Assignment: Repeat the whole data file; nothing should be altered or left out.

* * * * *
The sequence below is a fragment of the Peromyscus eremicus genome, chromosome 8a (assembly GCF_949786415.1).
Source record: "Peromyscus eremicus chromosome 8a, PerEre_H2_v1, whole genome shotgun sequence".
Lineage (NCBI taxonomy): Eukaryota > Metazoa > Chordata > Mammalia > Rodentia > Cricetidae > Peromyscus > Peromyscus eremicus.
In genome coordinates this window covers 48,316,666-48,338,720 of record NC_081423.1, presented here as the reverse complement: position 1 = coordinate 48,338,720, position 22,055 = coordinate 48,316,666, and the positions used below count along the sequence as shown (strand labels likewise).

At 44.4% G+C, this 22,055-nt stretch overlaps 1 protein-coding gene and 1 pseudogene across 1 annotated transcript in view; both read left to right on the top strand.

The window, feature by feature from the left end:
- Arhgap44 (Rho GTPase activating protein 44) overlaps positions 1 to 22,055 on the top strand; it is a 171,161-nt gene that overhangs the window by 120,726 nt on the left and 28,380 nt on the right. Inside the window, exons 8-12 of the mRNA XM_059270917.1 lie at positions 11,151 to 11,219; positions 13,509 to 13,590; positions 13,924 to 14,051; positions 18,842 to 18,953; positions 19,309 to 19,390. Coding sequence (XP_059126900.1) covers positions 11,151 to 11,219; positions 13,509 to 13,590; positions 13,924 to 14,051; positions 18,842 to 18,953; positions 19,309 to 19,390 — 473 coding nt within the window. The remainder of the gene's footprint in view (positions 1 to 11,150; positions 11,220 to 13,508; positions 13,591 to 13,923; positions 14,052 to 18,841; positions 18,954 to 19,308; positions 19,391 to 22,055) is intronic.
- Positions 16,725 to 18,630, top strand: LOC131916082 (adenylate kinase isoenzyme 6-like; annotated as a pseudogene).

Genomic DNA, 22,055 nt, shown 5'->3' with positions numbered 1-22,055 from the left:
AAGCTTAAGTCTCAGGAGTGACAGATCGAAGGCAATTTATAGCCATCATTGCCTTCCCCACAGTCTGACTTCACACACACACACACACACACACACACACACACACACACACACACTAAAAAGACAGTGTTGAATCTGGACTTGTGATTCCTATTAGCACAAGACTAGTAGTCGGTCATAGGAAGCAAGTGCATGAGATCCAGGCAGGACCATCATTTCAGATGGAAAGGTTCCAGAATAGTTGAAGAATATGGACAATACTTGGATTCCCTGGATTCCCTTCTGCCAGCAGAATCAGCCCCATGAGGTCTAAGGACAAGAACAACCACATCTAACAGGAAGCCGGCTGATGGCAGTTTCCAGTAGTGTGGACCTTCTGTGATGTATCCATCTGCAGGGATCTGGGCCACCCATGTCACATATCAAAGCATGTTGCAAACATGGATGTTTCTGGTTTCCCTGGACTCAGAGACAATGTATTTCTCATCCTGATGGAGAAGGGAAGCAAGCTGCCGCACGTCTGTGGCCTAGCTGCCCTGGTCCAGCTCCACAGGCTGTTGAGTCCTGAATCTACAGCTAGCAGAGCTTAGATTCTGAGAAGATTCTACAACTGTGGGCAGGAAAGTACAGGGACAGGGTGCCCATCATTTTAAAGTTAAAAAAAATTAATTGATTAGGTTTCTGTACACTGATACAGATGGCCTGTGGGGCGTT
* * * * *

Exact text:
The sequence below is a fragment of the Peromyscus eremicus genome, chromosome 8a (assembly GCF_949786415.1).
Source record: "Peromyscus eremicus chromosome 8a, PerEre_H2_v1, whole genome shotgun sequence".
Lineage (NCBI taxonomy): Eukaryota > Metazoa > Chordata > Mammalia > Rodentia > Cricetidae > Peromyscus > Peromyscus eremicus.
In genome coordinates this window covers 48,316,666-48,338,720 of record NC_081423.1, presented here as the reverse complement: position 1 = coordinate 48,338,720, position 22,055 = coordinate 48,316,666, and the positions used below count along the sequence as shown (strand labels likewise).

At 44.4% G+C, this 22,055-nt stretch overlaps 1 protein-coding gene and 1 pseudogene across 1 annotated transcript in view; both read left to right on the top strand.

The window, feature by feature from the left end:
- Arhgap44 (Rho GTPase activating protein 44) overlaps positions 1 to 22,055 on the top strand; it is a 171,161-nt gene that overhangs the window by 120,726 nt on the left and 28,380 nt on the right. Inside the window, exons 8-12 of the mRNA XM_059270917.1 lie at positions 11,151 to 11,219; positions 13,509 to 13,590; positions 13,924 to 14,051; positions 18,842 to 18,953; positions 19,309 to 19,390. Coding sequence (XP_059126900.1) covers positions 11,151 to 11,219; positions 13,509 to 13,590; positions 13,924 to 14,051; positions 18,842 to 18,953; positions 19,309 to 19,390 — 473 coding nt within the window. The remainder of the gene's footprint in view (positions 1 to 11,150; positions 11,220 to 13,508; positions 13,591 to 13,923; positions 14,052 to 18,841; positions 18,954 to 19,308; positions 19,391 to 22,055) is intronic.
- Positions 16,725 to 18,630, top strand: LOC131916082 (adenylate kinase isoenzyme 6-like; annotated as a pseudogene).

Genomic DNA, 22,055 nt, shown 5'->3' with positions numbered 1-22,055 from the left:
AAGCTTAAGTCTCAGGAGTGACAGATCGAAGGCAATTTATAGCCATCATTGCCTTCCCCACAGTCTGACTTCACACACACACACACACACACACACACACACACACACACACACACTAAAAAGACAGTGTTGAATCTGGACTTGTGATTCCTATTAGCACAAGACTAGTAGTCGGTCATAGGAAGCAAGTGCATGAGATCCAGGCAGGACCATCATTTCAGATGGAAAGGTTCCAGAATAGTTGAAGAATATGGACAATACTTGGATTCCCTGGATTCCCTTCTGCCAGCAGAATCAGCCCCATGAGGTCTAAGGACAAGAACAACCACATCTAACAGGAAGCCGGCTGATGGCAGTTTCCAGTAGTGTGGACCTTCTGTGATGTATCCATCTGCAGGGATCTGGGCCACCCATGTCACATATCAAAGCATGTTGCAAACATGGATGTTTCTGGTTTCCCTGGACTCAGAGACAATGTATTTCTCATCCTGATGGAGAAGGGAAGCAAGCTGCCGCACGTCTGTGGCCTAGCTGCCCTGGTCCAGCTCCACAGGCTGTTGAGTCCTGAATCTACAGCTAGCAGAGCTTAGATTCTGAGAAGATTCTACAACTGTGGGCAGGAAAGTACAGGGACAGGGTGCCCATCATTTTAAAGTTAAAAAAAATTAATTGATTAGGTTTCTGTACACTGATACAGATGGCCTGTGGGGCGTT